Crusher by Niall Leonard
|Crusher by Niall Leonard|
|Reviewer: Jill Murphy|
|Summary: Tense and pacy YA thriller with a great central character and a twisty turny plot. A lot to like here.|
|Buy? Yes||Borrow? Yes|
|Pages: 336||Date: September 2012|
|External links: Author's website|
Finn's life isn't really going anywhere. He's working at Max Snax, a horrible fast food emporium. It's not fun. But you don't have many choices when you're a) dyslexic and b) your anger at your mother abandoning you has led to some bad behaviour and a criminal record. But Finn's dreary life is about to be turned upside down...
When his writer father is murdered in their own home, Finn finds himself the prime suspect in the crime. Realising the detective in charge of the case is only looking for an easy mark, Finn determines to find out what happened for himself. This leads him into London's underworld and a world of danger. Can he find the answers? Who can he trust? And will he make it out with his life?
There is much to like in Crusher. Finn is beautifully observed - a teenage boy in a world of trouble who is brave and persistent but who also inhabits a taciturn internal emotional landscape that readers will engage with. He wonders why he doesn't feel any grief over his father's death at several points throughout the book and he's aware that others would see this as unfeeling. But of course, he is grieving - there's just shock and numbness to get past first. Finn doesn't know that but his middle-aged reviewer does, and it made her like him immensely. There are some fantastic action scenes, including a truly great escape and a visceral fight. There's sex too, complete with fumbling and euphoria. Just as it should be when you're eighteen. The plot is cleverly worked through with all sorts of twists and turns and paced for breathlessness and page turning.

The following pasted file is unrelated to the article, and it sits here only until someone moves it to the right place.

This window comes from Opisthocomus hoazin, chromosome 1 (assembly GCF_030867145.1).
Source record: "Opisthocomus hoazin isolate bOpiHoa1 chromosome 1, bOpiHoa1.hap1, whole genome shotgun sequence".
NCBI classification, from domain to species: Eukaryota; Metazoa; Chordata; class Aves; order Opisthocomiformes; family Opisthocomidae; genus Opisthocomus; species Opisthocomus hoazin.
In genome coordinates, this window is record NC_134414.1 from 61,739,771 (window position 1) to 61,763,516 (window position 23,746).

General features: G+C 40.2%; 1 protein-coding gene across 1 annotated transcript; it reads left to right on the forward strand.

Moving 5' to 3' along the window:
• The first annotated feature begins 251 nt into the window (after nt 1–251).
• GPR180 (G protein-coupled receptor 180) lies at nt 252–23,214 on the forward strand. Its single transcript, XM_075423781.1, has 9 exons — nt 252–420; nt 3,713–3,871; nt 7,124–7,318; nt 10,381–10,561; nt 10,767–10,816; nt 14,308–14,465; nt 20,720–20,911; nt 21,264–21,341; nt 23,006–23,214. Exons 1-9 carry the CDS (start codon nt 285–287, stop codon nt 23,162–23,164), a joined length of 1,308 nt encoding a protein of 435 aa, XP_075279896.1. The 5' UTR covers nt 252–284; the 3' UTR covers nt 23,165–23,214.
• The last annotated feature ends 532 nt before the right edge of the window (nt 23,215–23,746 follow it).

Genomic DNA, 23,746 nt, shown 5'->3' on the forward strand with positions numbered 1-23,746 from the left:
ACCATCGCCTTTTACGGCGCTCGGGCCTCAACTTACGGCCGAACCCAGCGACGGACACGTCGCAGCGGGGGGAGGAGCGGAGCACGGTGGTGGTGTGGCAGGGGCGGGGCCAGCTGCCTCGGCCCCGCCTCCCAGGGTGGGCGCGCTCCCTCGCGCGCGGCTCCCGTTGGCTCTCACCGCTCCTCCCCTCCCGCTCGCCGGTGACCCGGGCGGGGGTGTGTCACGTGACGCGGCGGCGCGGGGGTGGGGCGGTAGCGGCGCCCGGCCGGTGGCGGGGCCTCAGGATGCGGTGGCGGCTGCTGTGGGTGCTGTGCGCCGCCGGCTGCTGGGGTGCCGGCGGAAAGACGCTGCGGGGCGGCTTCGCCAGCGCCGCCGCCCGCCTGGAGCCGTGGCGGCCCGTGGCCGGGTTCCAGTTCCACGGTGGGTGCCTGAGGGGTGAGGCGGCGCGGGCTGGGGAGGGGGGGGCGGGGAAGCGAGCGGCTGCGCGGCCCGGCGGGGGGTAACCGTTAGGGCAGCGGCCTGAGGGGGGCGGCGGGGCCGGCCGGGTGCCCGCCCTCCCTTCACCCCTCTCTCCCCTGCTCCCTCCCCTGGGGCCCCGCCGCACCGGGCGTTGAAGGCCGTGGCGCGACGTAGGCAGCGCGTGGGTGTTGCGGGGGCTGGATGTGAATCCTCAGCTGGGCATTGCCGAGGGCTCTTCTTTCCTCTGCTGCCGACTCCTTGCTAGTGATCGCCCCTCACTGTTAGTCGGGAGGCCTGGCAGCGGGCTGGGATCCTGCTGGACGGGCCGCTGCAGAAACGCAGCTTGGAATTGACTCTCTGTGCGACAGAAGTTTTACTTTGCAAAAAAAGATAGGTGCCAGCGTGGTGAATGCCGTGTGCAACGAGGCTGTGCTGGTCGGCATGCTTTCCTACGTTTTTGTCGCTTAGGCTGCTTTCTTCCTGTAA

So far, so good. Crusher has all the ingredients of a great YA thriller - accessibility, character, plot, action, pacing. And they come together with great efficiency. But sometimes it's just a little bit too efficient. Leonard is an established screenwriter. So he's used to leaving a bit for the actors. Here, you get the feeling that there's just a little bit more we need from Finn in order to truly love him as a character. But there's no actor in a book and the words don't quite have it. And sometimes the narrative cuts from one place to another with little explanation. I kept thinking, "Oh, that's a cut". But books don't have cuts - TV shows do. So I would have preferred a bit more internalising and a bit less of the visual.
Nitpicking aside, I did enjoy Crusher and I think it will find plenty of fans. I'll certainly look forward to reading the second book about Finn.
PS: I got through the entire review without mentioning Fifty Shades but then couldn't resist. So I'm weak. Shoot me. If you're interested, google it.
This is very much a YA book - it has sex, graphic violence and all those other YA-not-teen whatnots. So, in that vein, I'm going to recommend Core of Evil by Nigel McCrery for further reading. It's also a crime novel by an author used to writing for TV. If you like the look of Crusher, it'll be right up your alley. You might also want to look at YA author Kevin Brooks' foray into noir crime for adults - Until the Darkness Comes.
You can read more book reviews or buy Crusher by Niall Leonard at Amazon.co.uk.
You can read more book reviews or buy Crusher by Niall Leonard at Amazon.com.
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